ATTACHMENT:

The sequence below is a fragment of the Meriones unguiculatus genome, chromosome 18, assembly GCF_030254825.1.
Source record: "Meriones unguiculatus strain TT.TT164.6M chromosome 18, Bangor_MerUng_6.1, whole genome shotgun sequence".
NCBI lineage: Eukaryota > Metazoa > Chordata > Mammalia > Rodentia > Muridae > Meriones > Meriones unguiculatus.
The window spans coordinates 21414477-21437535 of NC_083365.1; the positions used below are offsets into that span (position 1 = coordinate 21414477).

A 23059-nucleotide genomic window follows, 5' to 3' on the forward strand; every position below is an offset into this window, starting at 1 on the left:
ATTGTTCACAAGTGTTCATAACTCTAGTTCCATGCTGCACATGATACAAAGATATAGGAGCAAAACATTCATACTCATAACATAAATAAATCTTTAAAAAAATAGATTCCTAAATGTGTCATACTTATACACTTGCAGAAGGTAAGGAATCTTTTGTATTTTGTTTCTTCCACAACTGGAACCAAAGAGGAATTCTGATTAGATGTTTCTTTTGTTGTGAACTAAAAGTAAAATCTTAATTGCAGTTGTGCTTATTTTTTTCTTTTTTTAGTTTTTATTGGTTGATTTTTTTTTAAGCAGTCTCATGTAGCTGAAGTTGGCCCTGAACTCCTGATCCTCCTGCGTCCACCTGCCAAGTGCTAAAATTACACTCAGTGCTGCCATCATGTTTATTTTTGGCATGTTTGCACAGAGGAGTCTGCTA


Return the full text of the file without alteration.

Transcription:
The sequence below is a fragment of the Meriones unguiculatus genome, chromosome 18, assembly GCF_030254825.1.
Source record: "Meriones unguiculatus strain TT.TT164.6M chromosome 18, Bangor_MerUng_6.1, whole genome shotgun sequence".
NCBI lineage: Eukaryota > Metazoa > Chordata > Mammalia > Rodentia > Muridae > Meriones > Meriones unguiculatus.
The window spans coordinates 21414477-21437535 of NC_083365.1; the positions used below are offsets into that span (position 1 = coordinate 21414477).

A 23059-nucleotide genomic window follows, 5' to 3' on the forward strand; every position below is an offset into this window, starting at 1 on the left:
ATTGTTCACAAGTGTTCATAACTCTAGTTCCATGCTGCACATGATACAAAGATATAGGAGCAAAACATTCATACTCATAACATAAATAAATCTTTAAAAAAATAGATTCCTAAATGTGTCATACTTATACACTTGCAGAAGGTAAGGAATCTTTTGTATTTTGTTTCTTCCACAACTGGAACCAAAGAGGAATTCTGATTAGATGTTTCTTTTGTTGTGAACTAAAAGTAAAATCTTAATTGCAGTTGTGCTTATTTTTTTCTTTTTTTAGTTTTTATTGGTTGATTTTTTTTTAAGCAGTCTCATGTAGCTGAAGTTGGCCCTGAACTCCTGATCCTCCTGCGTCCACCTGCCAAGTGCTAAAATTACACTCAGTGCTGCCATCATGTTTATTTTTGGCATGTTTGCACAGAGGAGTCTGCTA